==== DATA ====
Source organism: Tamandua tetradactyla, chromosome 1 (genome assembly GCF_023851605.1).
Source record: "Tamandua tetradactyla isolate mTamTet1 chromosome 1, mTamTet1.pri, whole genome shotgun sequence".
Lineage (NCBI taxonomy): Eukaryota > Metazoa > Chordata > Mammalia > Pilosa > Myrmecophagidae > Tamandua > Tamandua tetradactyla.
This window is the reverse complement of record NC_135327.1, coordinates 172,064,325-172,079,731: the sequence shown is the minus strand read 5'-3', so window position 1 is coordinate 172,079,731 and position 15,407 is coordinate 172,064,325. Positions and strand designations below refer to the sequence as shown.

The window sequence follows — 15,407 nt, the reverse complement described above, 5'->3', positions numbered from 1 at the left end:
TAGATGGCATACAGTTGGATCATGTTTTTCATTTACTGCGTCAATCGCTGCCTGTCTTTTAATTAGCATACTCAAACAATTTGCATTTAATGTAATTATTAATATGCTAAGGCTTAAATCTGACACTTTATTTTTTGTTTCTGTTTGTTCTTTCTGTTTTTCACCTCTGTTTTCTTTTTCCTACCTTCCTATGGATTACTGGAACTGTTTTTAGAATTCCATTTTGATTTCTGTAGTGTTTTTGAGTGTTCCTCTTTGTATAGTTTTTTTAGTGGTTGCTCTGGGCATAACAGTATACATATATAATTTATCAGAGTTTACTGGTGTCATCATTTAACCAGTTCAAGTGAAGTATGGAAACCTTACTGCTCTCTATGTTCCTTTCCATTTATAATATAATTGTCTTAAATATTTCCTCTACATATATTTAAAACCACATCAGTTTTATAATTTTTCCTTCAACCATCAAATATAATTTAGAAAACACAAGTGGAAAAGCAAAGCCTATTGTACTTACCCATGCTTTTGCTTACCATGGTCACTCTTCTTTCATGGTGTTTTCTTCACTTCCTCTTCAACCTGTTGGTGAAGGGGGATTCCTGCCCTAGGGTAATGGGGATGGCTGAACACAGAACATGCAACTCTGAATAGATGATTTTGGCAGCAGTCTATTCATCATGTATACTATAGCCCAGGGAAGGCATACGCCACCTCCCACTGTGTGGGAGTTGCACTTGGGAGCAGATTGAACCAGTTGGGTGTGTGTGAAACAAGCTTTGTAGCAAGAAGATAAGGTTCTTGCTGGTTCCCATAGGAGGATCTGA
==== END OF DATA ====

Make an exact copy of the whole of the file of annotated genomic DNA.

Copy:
Source organism: Tamandua tetradactyla, chromosome 1 (genome assembly GCF_023851605.1).
Source record: "Tamandua tetradactyla isolate mTamTet1 chromosome 1, mTamTet1.pri, whole genome shotgun sequence".
Lineage (NCBI taxonomy): Eukaryota > Metazoa > Chordata > Mammalia > Pilosa > Myrmecophagidae > Tamandua > Tamandua tetradactyla.
This window is the reverse complement of record NC_135327.1, coordinates 172,064,325-172,079,731: the sequence shown is the minus strand read 5'-3', so window position 1 is coordinate 172,079,731 and position 15,407 is coordinate 172,064,325. Positions and strand designations below refer to the sequence as shown.

The window sequence follows — 15,407 nt, the reverse complement described above, 5'->3', positions numbered from 1 at the left end:
TAGATGGCATACAGTTGGATCATGTTTTTCATTTACTGCGTCAATCGCTGCCTGTCTTTTAATTAGCATACTCAAACAATTTGCATTTAATGTAATTATTAATATGCTAAGGCTTAAATCTGACACTTTATTTTTTGTTTCTGTTTGTTCTTTCTGTTTTTCACCTCTGTTTTCTTTTTCCTACCTTCCTATGGATTACTGGAACTGTTTTTAGAATTCCATTTTGATTTCTGTAGTGTTTTTGAGTGTTCCTCTTTGTATAGTTTTTTTAGTGGTTGCTCTGGGCATAACAGTATACATATATAATTTATCAGAGTTTACTGGTGTCATCATTTAACCAGTTCAAGTGAAGTATGGAAACCTTACTGCTCTCTATGTTCCTTTCCATTTATAATATAATTGTCTTAAATATTTCCTCTACATATATTTAAAACCACATCAGTTTTATAATTTTTCCTTCAACCATCAAATATAATTTAGAAAACACAAGTGGAAAAGCAAAGCCTATTGTACTTACCCATGCTTTTGCTTACCATGGTCACTCTTCTTTCATGGTGTTTTCTTCACTTCCTCTTCAACCTGTTGGTGAAGGGGGATTCCTGCCCTAGGGTAATGGGGATGGCTGAACACAGAACATGCAACTCTGAATAGATGATTTTGGCAGCAGTCTATTCATCATGTATACTATAGCCCAGGGAAGGCATACGCCACCTCCCACTGTGTGGGAGTTGCACTTGGGAGCAGATTGAACCAGTTGGGTGTGTGTGAAACAAGCTTTGTAGCAAGAAGATAAGGTTCTTGCTGGTTCCCATAGGAGGATCTGA